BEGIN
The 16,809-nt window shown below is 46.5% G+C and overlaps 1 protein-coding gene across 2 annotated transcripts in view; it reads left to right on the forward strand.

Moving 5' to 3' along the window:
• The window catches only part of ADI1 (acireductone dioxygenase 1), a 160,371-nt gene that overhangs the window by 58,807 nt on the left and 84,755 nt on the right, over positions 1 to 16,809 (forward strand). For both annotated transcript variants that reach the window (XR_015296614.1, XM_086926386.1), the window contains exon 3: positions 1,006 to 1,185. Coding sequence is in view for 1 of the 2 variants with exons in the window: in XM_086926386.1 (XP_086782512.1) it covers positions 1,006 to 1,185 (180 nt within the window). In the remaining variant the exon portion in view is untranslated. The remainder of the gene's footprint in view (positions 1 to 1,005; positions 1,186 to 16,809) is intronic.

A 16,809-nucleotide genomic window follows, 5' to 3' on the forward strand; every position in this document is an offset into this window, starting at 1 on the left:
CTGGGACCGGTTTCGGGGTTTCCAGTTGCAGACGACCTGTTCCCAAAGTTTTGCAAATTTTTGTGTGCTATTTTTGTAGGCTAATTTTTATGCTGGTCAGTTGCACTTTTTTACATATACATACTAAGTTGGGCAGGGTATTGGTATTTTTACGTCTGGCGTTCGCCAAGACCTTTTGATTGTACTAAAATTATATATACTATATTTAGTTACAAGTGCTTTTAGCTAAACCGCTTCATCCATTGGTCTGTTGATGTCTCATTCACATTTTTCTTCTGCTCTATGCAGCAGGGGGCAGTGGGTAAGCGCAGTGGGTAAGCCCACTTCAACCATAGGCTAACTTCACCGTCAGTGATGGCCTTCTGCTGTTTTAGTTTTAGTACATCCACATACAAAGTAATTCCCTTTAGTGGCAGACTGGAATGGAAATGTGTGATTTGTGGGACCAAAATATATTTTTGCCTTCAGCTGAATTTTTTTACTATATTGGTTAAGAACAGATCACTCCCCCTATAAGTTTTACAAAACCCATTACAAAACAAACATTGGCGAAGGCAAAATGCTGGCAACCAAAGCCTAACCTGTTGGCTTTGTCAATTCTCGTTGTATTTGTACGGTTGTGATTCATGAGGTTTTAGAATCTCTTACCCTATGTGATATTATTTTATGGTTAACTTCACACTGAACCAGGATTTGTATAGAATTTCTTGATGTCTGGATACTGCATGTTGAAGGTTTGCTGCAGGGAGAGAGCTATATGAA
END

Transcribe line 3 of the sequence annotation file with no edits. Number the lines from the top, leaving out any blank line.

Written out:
• The window catches only part of ADI1 (acireductone dioxygenase 1), a 160,371-nt gene that overhangs the window by 58,807 nt on the left and 84,755 nt on the right, over positions 1 to 16,809 (forward strand). For both annotated transcript variants that reach the window (XR_015296614.1, XM_086926386.1), the window contains exon 3: positions 1,006 to 1,185. Coding sequence is in view for 1 of the 2 variants with exons in the window: in XM_086926386.1 (XP_086782512.1) it covers positions 1,006 to 1,185 (180 nt within the window). In the remaining variant the exon portion in view is untranslated. The remainder of the gene's footprint in view (positions 1 to 1,005; positions 1,186 to 16,809) is intronic.